Barriers to physical mobility are typically tackled two ways – by using assistive devices and/or by making the most of the built environment through design or modifications.
Assistive Devices Back to Top
Assistive devices for people with limited mobility are tools or equipment that help individuals move around, see, eat, get dressed, and do other basic activities of daily life. Examples include:
- Manual wheelchairs are wheelchairs that are self-propelled by the user, by grabbing the handles on the wheels and pushing them to maneuver.
- Power wheelchairs are wheelchairs that use an electric motor to propel them (typically battery powered). Power wheelchairs vary substantially in size, turning radius, and ability to tilt/raise/lower with a user in them.
Scooters are a mobility aid with a seat over 3-5 wheels, a flat area for the feet and a handlebar/steering column with hand controls to propel and steer the chair.
Canes or crutches are devices used to assist the walking and movement of individuals, typically by transferring some body weight away from the leg or foot), or to provide stability when walking (by providing a wider base or support). Typically held by a hand, attached to the arm, or fitting under the armpit. They are typically made of aluminum.
Walkers are mobility aids used to aid a person in walking, consisting of a lightweight portable framework, about waist-high, made of metal tubing, with four widely placed, sturdy legs (sometimes attached to wheels).
Smaller items like reachers or grabbers, adapted kitchen implements, and other day-to-day items can assist you in activities of daily living.
Modifications to the Built Environment Back to Top
Modifications are changes made to the built environment to make it, useable by everyone. In the home, modifications help people be more independent and safe and they reduce the risk of injury to themselves or carers. There are several key areas in the home that can be modified to ensure accessibility. These definitions of the basics of accessibility (italics point to other terminology sometimes used to describe the feature).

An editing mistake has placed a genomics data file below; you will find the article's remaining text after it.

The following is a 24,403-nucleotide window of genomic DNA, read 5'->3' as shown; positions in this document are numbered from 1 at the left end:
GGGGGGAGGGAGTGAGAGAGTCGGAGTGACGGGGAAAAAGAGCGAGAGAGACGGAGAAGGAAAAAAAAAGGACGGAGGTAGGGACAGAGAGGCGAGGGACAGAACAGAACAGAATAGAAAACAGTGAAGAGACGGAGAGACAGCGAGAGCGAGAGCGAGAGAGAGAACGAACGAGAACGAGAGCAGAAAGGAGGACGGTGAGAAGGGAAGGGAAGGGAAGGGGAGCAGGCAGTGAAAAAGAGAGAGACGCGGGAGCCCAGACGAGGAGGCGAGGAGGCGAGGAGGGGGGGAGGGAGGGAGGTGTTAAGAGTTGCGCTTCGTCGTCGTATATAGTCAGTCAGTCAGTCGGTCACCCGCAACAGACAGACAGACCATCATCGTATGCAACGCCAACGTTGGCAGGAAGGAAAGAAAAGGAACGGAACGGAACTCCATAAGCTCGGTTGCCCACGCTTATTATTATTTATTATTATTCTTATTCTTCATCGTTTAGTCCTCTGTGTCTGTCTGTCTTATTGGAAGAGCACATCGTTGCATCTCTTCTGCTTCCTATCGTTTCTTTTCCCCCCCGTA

Thresholds (also known as zero-threshold entrance, no-step entrance) are the strip of metal, stone, or wood that is located on the bottom of a doorway and that you walk, step or roll over to pass through the doorway. For accessibility, thresholds need to be as “flush” as possible with the flooring on either side of the doorway (at as close to the same elevation as possible), so a wheel can easily pass from one side of the doorway over the threshold to the other side. Typically, 1/8” thresholds are viable for wheelchair users, as achieving completely flush thresholds can be very difficult.
Lever door handles refer to the hardware used to open doors. Lever handles are typically L-shaped and are easy to hold and turn. (In contrast to levers, doorknobs that are round require more grasping strength and are not as easily used.)
Standard swing doors are the most common doors found in homes and public facilities, and they swing open and closed.
Barn doors are sliding doors that move along a metal track that is secured to the wall, and remain flat to the wall while open or closed.
Pocket doors (also known as sliding pocket doors) have an open doorjamb on one side and can be pushed inside the wall. When pocket doors are open, they are entirely inside the adjoining wall and take up no room in the rooms on either side.